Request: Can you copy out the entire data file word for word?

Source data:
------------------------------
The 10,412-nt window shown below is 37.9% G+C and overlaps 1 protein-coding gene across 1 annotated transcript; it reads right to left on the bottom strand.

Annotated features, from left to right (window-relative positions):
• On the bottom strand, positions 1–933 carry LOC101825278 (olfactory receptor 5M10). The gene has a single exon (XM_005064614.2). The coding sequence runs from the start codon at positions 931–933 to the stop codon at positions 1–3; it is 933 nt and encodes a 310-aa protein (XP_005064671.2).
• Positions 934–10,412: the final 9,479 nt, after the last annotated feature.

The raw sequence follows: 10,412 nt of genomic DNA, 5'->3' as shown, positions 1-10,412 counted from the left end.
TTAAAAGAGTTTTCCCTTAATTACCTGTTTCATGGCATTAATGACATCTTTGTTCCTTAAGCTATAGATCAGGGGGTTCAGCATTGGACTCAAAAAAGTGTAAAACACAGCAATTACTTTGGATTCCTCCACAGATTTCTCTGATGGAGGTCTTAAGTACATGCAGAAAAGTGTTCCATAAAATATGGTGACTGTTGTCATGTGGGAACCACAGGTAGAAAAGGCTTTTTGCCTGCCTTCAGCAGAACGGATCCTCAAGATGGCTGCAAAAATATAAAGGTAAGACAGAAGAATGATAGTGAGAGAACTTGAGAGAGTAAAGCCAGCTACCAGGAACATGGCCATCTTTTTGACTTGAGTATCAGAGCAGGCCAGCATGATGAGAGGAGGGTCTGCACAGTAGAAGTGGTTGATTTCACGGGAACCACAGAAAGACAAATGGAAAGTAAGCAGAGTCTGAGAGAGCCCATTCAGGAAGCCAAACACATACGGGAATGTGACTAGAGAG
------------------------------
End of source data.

The 10,412-nt window shown below is 37.9% G+C and overlaps 1 protein-coding gene across 1 annotated transcript; it reads right to left on the bottom strand.

Annotated features, from left to right (window-relative positions):
• On the bottom strand, positions 1–933 carry LOC101825278 (olfactory receptor 5M10). The gene has a single exon (XM_005064614.2). The coding sequence runs from the start codon at positions 931–933 to the stop codon at positions 1–3; it is 933 nt and encodes a 310-aa protein (XP_005064671.2).
• Positions 934–10,412: the final 9,479 nt, after the last annotated feature.

The raw sequence follows: 10,412 nt of genomic DNA, 5'->3' as shown, positions 1-10,412 counted from the left end.
TTAAAAGAGTTTTCCCTTAATTACCTGTTTCATGGCATTAATGACATCTTTGTTCCTTAAGCTATAGATCAGGGGGTTCAGCATTGGACTCAAAAAAGTGTAAAACACAGCAATTACTTTGGATTCCTCCACAGATTTCTCTGATGGAGGTCTTAAGTACATGCAGAAAAGTGTTCCATAAAATATGGTGACTGTTGTCATGTGGGAACCACAGGTAGAAAAGGCTTTTTGCCTGCCTTCAGCAGAACGGATCCTCAAGATGGCTGCAAAAATATAAAGGTAAGACAGAAGAATGATAGTGAGAGAACTTGAGAGAGTAAAGCCAGCTACCAGGAACATGGCCATCTTTTTGACTTGAGTATCAGAGCAGGCCAGCATGATGAGAGGAGGGTCTGCACAGTAGAAGTGGTTGATTTCACGGGAACCACAGAAAGACAAATGGAAAGTAAGCAGAGTCTGAGAGAGCCCATTCAGGAAGCCAAACACATACGGGAATGTGACTAGAGAG